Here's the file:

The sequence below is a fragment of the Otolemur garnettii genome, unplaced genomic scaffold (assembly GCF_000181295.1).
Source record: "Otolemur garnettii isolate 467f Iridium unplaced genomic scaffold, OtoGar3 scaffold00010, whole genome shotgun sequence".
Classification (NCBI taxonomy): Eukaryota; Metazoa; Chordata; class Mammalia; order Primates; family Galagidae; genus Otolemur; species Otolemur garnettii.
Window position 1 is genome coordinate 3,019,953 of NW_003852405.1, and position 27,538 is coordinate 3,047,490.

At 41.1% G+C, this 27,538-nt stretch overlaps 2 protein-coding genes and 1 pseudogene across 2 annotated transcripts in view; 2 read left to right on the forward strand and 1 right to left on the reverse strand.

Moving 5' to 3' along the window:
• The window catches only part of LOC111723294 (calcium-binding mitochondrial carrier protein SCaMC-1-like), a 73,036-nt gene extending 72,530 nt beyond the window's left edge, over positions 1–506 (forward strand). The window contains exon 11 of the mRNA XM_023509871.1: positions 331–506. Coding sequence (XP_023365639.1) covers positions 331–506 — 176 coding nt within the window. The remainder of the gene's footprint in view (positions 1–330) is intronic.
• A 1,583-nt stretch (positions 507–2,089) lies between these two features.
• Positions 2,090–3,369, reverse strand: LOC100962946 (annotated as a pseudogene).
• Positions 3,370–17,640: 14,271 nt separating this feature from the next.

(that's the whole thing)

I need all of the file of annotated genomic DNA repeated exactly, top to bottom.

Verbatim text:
The sequence below is a fragment of the Otolemur garnettii genome, unplaced genomic scaffold (assembly GCF_000181295.1).
Source record: "Otolemur garnettii isolate 467f Iridium unplaced genomic scaffold, OtoGar3 scaffold00010, whole genome shotgun sequence".
Classification (NCBI taxonomy): Eukaryota; Metazoa; Chordata; class Mammalia; order Primates; family Galagidae; genus Otolemur; species Otolemur garnettii.
Window position 1 is genome coordinate 3,019,953 of NW_003852405.1, and position 27,538 is coordinate 3,047,490.

At 41.1% G+C, this 27,538-nt stretch overlaps 2 protein-coding genes and 1 pseudogene across 2 annotated transcripts in view; 2 read left to right on the forward strand and 1 right to left on the reverse strand.

Moving 5' to 3' along the window:
• The window catches only part of LOC111723294 (calcium-binding mitochondrial carrier protein SCaMC-1-like), a 73,036-nt gene extending 72,530 nt beyond the window's left edge, over positions 1–506 (forward strand). The window contains exon 11 of the mRNA XM_023509871.1: positions 331–506. Coding sequence (XP_023365639.1) covers positions 331–506 — 176 coding nt within the window. The remainder of the gene's footprint in view (positions 1–330) is intronic.
• A 1,583-nt stretch (positions 507–2,089) lies between these two features.
• Positions 2,090–3,369, reverse strand: LOC100962946 (annotated as a pseudogene).
• Positions 3,370–17,640: 14,271 nt separating this feature from the next.